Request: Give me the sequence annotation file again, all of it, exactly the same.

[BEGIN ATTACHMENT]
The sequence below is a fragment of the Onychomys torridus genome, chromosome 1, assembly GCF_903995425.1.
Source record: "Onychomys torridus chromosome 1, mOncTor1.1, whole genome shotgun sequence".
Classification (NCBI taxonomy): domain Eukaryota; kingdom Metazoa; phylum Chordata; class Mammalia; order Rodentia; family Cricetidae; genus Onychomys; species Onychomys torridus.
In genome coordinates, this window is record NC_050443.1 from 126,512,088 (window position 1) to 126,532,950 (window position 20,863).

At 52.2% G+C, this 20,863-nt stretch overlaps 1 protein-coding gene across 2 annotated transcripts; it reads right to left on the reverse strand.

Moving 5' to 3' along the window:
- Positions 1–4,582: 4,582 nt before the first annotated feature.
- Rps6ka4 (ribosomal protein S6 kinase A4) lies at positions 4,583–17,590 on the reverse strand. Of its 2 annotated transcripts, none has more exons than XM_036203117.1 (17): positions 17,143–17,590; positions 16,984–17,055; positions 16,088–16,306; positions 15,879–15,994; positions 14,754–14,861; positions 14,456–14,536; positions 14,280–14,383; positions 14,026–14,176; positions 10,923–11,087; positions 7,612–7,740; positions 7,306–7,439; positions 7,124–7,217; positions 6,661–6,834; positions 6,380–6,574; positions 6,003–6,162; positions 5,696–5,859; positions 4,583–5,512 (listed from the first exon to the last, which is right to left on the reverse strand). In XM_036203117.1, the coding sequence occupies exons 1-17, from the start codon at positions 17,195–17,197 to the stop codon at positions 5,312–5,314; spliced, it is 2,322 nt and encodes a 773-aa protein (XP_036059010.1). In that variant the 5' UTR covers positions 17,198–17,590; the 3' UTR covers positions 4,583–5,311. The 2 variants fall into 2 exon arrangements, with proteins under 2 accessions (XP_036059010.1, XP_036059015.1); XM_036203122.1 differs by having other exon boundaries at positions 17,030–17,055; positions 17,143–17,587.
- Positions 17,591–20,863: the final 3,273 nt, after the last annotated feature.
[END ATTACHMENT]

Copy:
The sequence below is a fragment of the Onychomys torridus genome, chromosome 1, assembly GCF_903995425.1.
Source record: "Onychomys torridus chromosome 1, mOncTor1.1, whole genome shotgun sequence".
Classification (NCBI taxonomy): domain Eukaryota; kingdom Metazoa; phylum Chordata; class Mammalia; order Rodentia; family Cricetidae; genus Onychomys; species Onychomys torridus.
In genome coordinates, this window is record NC_050443.1 from 126,512,088 (window position 1) to 126,532,950 (window position 20,863).

At 52.2% G+C, this 20,863-nt stretch overlaps 1 protein-coding gene across 2 annotated transcripts; it reads right to left on the reverse strand.

Moving 5' to 3' along the window:
- Positions 1–4,582: 4,582 nt before the first annotated feature.
- Rps6ka4 (ribosomal protein S6 kinase A4) lies at positions 4,583–17,590 on the reverse strand. Of its 2 annotated transcripts, none has more exons than XM_036203117.1 (17): positions 17,143–17,590; positions 16,984–17,055; positions 16,088–16,306; positions 15,879–15,994; positions 14,754–14,861; positions 14,456–14,536; positions 14,280–14,383; positions 14,026–14,176; positions 10,923–11,087; positions 7,612–7,740; positions 7,306–7,439; positions 7,124–7,217; positions 6,661–6,834; positions 6,380–6,574; positions 6,003–6,162; positions 5,696–5,859; positions 4,583–5,512 (listed from the first exon to the last, which is right to left on the reverse strand). In XM_036203117.1, the coding sequence occupies exons 1-17, from the start codon at positions 17,195–17,197 to the stop codon at positions 5,312–5,314; spliced, it is 2,322 nt and encodes a 773-aa protein (XP_036059010.1). In that variant the 5' UTR covers positions 17,198–17,590; the 3' UTR covers positions 4,583–5,311. The 2 variants fall into 2 exon arrangements, with proteins under 2 accessions (XP_036059010.1, XP_036059015.1); XM_036203122.1 differs by having other exon boundaries at positions 17,030–17,055; positions 17,143–17,587.
- Positions 17,591–20,863: the final 3,273 nt, after the last annotated feature.